Creating a Framework for Sortition

Dr. Roslyn Fuller is a lecturer in International Law based in Ireland. She is a regular contributor to Irish and international media on world trade, privacy, whistle-blowing and the War on Terror. A great fan of the classics, she has been researching democracy for over a decade and is the author of Beasts and Gods: How Democracy Changed its Meaning and Lost its Purpose, to be published by Zed Books in November 2015. [Welcome to Equality-by-Lot! -YG]

When I first started researching ancient, democratic Athens, I was struck by the layers of randomness built into the political system. Sure, it wasn’t a utopia, but under Athenian democracy wresting control of the decision-making process was at least a difficult and continuous task, because the thrust of the system worked against what Robert Michels would have termed ‘the Iron Law of Oligarchy’.

Lottery selection for most office-holders, as well as for Athens’ enormous juries was one aspect of that randomness. The more I read, the more I was impressed not just with the practice of sortition, but the way the Athenians went about it: dropping their pinakia (identity-tickets) into baskets, having them shaken up, the presiding official randomly drawing a ticket, that person becoming the pinakia-inserter and in turn randomly drawing tickets, dropping the kyboi, or coloured balls, randomly down the kleroterion’s funnel. The Athenians were clearly determined to bastard-proof their system. In my view, their paranoia was justified, and represented nothing more than healthy respect for the criminal (or oligarchic) mind.

But there’s not much point in creating such a fool-proof sortition system if the overarching politics doesn’t change as well. As we all know, in Athens the process of sortition didn’t run in parallel to a sophisticated and expensive electoral system; it ran in parallel to the Assembly. Whatever else one may want to say about Assembly, it was the national focal point for the issues of the day. Assembly attendance was also somewhat random (if self-selecting) in that it generally depended on who showed up of their own volition. A rhetor never looked out on the exact same Assembly twice, and while the ‘professional’, often affluent, rhetors certainly wielded a great deal of influence, they never did know when some unknown citizen would pop out of the woodwork and carry the day against them. Power was possible; power consolidation more of a challenge.

It was this Assembly that was down with sortition in its various forms. It’s hard to look at Athens and see how sortition could have existed side-by-side with the kind of entrenched and powerful electoral politics practised today.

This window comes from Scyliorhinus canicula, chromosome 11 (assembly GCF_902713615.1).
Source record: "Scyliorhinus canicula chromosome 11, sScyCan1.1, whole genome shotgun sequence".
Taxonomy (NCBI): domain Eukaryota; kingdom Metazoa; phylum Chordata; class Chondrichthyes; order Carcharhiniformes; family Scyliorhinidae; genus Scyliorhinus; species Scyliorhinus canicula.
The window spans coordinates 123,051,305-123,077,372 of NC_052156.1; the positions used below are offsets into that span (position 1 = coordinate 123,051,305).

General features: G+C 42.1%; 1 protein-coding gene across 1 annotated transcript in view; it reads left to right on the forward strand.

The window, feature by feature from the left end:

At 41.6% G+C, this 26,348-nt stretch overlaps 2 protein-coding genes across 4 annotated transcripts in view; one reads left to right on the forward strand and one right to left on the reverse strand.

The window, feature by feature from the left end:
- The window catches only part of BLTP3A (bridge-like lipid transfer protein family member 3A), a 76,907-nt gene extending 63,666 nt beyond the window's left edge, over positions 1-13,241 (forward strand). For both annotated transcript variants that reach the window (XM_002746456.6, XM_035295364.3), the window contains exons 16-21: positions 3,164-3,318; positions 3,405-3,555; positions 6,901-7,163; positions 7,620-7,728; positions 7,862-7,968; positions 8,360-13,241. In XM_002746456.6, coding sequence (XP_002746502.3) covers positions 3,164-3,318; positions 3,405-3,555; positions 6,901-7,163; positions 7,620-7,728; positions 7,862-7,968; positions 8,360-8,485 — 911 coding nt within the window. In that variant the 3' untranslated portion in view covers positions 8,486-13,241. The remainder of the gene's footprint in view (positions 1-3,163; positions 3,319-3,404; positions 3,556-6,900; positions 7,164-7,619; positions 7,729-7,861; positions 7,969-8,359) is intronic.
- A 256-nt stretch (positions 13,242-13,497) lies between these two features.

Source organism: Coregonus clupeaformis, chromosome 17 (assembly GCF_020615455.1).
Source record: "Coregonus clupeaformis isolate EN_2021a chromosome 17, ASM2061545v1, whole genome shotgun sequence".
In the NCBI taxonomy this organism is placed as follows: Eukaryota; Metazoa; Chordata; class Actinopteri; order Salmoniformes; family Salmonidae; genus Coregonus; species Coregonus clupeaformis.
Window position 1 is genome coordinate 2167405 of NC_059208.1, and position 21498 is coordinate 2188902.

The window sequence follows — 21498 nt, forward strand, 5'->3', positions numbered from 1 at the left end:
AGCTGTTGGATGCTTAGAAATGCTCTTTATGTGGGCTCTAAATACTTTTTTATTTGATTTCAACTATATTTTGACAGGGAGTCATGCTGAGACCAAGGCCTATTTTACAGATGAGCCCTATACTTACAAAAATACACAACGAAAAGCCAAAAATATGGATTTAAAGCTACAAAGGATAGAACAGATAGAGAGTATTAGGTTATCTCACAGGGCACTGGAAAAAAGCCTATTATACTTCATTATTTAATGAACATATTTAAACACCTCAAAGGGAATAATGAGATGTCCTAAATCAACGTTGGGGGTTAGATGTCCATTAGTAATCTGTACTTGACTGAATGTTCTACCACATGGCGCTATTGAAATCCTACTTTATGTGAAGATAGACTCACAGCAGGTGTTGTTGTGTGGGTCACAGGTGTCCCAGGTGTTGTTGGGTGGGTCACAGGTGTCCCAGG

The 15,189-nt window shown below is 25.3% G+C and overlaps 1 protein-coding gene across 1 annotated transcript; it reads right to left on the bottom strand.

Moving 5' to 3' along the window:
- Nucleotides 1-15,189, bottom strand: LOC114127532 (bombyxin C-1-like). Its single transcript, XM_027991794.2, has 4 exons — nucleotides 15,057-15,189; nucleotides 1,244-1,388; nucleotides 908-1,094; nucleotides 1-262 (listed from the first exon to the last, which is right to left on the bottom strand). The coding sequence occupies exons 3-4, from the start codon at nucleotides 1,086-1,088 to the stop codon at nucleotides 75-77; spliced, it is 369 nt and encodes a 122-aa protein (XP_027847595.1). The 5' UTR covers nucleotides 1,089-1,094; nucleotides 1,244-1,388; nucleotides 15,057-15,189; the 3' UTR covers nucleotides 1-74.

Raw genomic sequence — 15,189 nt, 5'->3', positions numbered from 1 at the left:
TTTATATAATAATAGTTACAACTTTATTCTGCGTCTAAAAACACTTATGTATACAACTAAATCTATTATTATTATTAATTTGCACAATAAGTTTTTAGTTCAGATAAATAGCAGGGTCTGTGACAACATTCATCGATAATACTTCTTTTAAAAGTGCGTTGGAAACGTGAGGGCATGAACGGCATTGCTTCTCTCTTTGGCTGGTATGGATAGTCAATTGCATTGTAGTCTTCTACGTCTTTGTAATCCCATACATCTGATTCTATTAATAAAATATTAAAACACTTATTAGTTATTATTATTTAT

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Lottery – our cunning little ‘Swiss army knife’?

Randomness – using a lottery – can be a crafty little tool in many ways other than selecting Citizens Juries. How it works depends on human psychology. We know what selection by lottery is meant to do – keep Human Judgement out of it! Or to put it more formally: it is either its ‘sanitizing’ effect (Peter Stone) or the arrationality effect (Olly Dowlen).

But human psychology comes into it as well. Which is more valuable – a gift of 1 Euro or a lottery ticket with a 1 in a 1,000,000 chance of  500,000 Euro?

Easy, say you hyper-rational kleroterians! Take the money.

Not so! The General Public are quite happy to buy tickets every week for such a lottery with an expected loss of 50% of your stake. There’s something about lottery prizes that makes them more valuable than the expected  prize – and can also make a small loss more painful than a large gain. The statistician Jimmy Savage discovered these ‘irrational’ traits of the human mind when developing Decision Theory.
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“They Can Do It All on a Computer”

“They Can Do It All on a Computer”

Google Alerts directed me to this brief article. Not particularly exciting, but I wonder what people think of the idea of random selection taking place entirely on a computer like this. Happens quite a lot, I gather–I think that’s how the Dutch medical school lottery is done. But it’s rather hard to verify that a lottery is fair when it’s just a guy typing commands into a computer in the comfort of his office. Thoughts? Does this matter?